Here, after the court verbalized the question, "Does the jury have to have unanimous agreement with the degree along with the guilt charged?", the jury foreman responded, "We found the answer". The foreman expressly represented to the judge that the jury had found the answer, and that it was no longer necessary for the court to supply it. We find no evidence of "manifest confusion" emanating from this interchange. In fact, the judge showed sound judgment by not delving into the matter. For the trial judge to intervene and supply answers to questions not properly before the court would create just the "manifest confusion" which our judicial system seeks to avoid.
The unanimity and integrity of the jury's verdict is further supported by the verdict form returned by the jury, which provided:VERDICT We, the jury, find the Defendant Richard Sherman Williams, guilty of murder in the first degree as charged in the indictment, so say we all.
(Emphasis added.) The record shows that after this verdict was published the jury was polled, with each juror personally accepting responsibility for the verdict. These factors alone firmly establish the jury's understanding that its verdict must be unanimous as to degree as well as to guilt.
*785 In addition, the jury had in its possession during deliberations a written copy of the judge's instructions, which provided in pertinent part:In the case of first degree murder, if you find a conviction of first degree murder it will be necessary for you to consider and recommend to the Court which of the two penalties, by a majority vote, you recommend should be imposed. The imposition of the penalty with those two choices and your recommendation lie solely with the Court. Your verdict finding the Defendant either guilty or not guilty must be unanimous. The verdict must be the verdict of each juror, as well as of the jury as a whole. The indictment charges the crime of: murder in the first degree, which includes, as a matter of law, the lesser crimes of: 1. not guilty; 2. guilty of murder in the first degree as charged in the indictment; 3. guilty of murder in the second degree; 4. guilty of murder in the third degree; or 5. guilty of manslaughter.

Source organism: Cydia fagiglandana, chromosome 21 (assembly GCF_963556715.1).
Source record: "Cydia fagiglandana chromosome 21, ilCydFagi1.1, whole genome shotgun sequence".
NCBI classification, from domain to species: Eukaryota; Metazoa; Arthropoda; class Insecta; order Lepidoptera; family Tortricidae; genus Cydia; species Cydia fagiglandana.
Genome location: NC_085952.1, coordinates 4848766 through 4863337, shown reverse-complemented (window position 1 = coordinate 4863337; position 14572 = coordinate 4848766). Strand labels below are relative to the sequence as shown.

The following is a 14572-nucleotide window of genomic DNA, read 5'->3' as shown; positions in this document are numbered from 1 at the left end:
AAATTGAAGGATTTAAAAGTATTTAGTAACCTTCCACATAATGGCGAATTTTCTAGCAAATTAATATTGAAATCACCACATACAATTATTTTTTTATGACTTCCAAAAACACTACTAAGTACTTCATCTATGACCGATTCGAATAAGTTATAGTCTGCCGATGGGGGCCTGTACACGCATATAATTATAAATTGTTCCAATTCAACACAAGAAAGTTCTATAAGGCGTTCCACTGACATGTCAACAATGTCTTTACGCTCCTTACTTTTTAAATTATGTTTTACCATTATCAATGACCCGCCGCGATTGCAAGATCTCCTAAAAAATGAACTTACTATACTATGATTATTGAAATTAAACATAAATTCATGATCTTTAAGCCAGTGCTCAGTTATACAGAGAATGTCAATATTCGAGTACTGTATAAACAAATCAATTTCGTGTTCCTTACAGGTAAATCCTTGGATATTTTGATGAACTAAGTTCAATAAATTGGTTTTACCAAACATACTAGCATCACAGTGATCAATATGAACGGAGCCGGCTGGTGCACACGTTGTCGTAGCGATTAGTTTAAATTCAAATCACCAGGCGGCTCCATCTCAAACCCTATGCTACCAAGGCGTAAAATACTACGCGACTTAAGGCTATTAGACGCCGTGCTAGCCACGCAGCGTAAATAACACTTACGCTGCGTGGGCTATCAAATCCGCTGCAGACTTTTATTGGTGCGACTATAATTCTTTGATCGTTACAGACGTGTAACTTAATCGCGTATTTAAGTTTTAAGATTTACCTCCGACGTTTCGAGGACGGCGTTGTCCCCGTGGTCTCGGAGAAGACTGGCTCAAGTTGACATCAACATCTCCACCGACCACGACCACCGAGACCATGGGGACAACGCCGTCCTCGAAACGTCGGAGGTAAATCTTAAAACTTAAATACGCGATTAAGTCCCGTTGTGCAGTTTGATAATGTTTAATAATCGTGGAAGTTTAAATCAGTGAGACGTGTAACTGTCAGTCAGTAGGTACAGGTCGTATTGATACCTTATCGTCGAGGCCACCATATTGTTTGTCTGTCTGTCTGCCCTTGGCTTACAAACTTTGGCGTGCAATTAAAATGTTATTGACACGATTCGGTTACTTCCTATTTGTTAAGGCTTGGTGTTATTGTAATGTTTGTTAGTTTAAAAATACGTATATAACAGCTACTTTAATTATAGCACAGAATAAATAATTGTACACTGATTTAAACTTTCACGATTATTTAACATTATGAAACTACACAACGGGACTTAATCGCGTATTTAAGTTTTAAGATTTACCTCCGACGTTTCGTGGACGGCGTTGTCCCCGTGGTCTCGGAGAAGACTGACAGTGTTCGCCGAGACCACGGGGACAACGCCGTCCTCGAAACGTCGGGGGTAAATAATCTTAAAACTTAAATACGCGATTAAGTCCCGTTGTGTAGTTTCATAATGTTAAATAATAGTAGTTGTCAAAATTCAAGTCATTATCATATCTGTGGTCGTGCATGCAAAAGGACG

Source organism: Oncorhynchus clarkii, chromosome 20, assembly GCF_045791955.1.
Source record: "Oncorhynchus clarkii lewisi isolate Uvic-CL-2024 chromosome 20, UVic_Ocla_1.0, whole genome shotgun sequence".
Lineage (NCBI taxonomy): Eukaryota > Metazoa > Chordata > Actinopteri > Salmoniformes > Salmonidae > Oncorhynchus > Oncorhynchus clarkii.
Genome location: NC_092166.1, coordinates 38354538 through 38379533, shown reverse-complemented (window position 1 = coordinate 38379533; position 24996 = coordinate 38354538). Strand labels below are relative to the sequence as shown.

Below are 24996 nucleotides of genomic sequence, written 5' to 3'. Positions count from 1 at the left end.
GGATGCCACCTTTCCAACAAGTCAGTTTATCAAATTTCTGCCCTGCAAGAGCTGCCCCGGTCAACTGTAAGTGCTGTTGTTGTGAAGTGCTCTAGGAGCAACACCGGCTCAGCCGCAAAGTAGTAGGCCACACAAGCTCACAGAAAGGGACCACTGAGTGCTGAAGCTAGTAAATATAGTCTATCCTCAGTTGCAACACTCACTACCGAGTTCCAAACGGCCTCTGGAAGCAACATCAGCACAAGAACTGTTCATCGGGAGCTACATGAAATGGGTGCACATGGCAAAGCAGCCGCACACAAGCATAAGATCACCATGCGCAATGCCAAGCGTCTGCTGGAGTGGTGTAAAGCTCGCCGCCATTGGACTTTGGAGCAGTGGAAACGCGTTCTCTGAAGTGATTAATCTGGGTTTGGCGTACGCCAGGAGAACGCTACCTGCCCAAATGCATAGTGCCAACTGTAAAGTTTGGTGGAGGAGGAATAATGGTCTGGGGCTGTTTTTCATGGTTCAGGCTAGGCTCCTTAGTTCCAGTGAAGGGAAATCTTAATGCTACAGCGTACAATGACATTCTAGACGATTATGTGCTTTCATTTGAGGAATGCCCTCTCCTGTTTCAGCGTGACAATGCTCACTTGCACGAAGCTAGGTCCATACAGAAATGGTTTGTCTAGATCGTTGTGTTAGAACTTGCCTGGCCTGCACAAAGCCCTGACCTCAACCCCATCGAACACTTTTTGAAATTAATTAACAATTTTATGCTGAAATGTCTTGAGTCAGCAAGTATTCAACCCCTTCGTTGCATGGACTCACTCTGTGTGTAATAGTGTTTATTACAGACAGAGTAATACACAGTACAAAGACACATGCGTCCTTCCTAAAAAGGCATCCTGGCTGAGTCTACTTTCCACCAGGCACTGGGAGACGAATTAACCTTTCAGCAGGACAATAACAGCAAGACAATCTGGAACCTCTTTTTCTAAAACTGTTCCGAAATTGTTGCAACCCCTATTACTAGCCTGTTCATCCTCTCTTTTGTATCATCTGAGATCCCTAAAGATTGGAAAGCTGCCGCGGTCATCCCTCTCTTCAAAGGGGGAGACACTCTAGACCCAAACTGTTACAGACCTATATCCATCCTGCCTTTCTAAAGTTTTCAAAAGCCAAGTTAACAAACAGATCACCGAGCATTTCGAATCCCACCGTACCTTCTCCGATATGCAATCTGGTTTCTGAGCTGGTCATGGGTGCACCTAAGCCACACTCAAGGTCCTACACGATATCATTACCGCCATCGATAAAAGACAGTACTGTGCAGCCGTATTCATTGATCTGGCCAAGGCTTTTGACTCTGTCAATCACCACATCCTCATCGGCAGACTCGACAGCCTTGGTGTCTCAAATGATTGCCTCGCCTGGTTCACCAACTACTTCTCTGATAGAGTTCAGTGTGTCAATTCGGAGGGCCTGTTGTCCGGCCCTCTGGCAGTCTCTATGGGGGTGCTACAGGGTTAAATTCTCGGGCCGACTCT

(Emphasis added.) These instructions, without question, mandate that the verdict, which contains guilt and degree, be unanimous. Moreover, these same instructions provided the correct answer to the jury's withdrawn question, and it is logical to assume that the jury withdrew its question after referring to the instructions.
In review, the jury withdrew its question, returned a verdict explicitly stating that there was unanimous agreement that Williams was guilty of murder in the first-degree, and was subsequently polled as to its decision. These measures, when viewed in total, more than dispel all traces of the alleged jury confusion.
Williams also challenges the sentence, contending that the trial court abused its discretion by refusing to grant a continuance of the penalty phase when the defense counsel represented that he was unprepared to present any evidence of mitigating circumstances.
The granting or denial of a motion for continuance is within the discretion of the trial court. Durcan v. State, 350 So. 2d 525 (Fla. 3d DCA 1977); Mills v. State, 280 So. 2d 35 (Fla. 3d DCA 1973); Douglas v. State, 216 So. 2d 82 (Fla. 3d DCA 1968). This principle remains intact even in situations where the death penalty is of issue. See Cooper v. State, 336 So. 2d 1133 (Fla. 1976), cert. denied, 431 U.S. 925, 97 S. Ct. 2200, 53 L. Ed. 2d 239 (1977). This Court in Cooper announced:While death penalty cases command our closest scrutiny, it is still the obligation of an appellate court to review with caution the exercise of experienced discretion by a trial judge in matters such as a motion for a continuance.
336 So. 2d at 1138 (emphasis added). We find no evidence that the trial judge abused the above mentioned discretion. Appellant moved for a continuance at the conclusion of the guilt phase of the trial. The trial judge's decision to deny the motion was not made in haste. The decision to deny was rendered subsequent to a two-hour recess a period of time sufficient to review the relevant circumstances surrounding appellant's motion. In our review of the record we find that appellant's counsel had been aware, since his appointment eleven weeks prior, that this was a case in which the death penalty would be sought. Eleven weeks' notice is adequate time to prepare for both the trial and sentencing phases of this litigation. See Valle v. State, 394 So. 2d 1004, 1008 (Fla. 1981). We further find that appellant, in presenting his motion for continuance, never offered reasons for his unpreparedness. Likewise he failed to demonstrate due diligence in locating mitigating witnesses and never alleged that the motion was made in good faith and not for delay only. Hence the trial judge acted within his bounds when he refused to grant appellant's motion for continuance. See Moore v. State, 59 Fla. 23, 52 So. 971 (1910).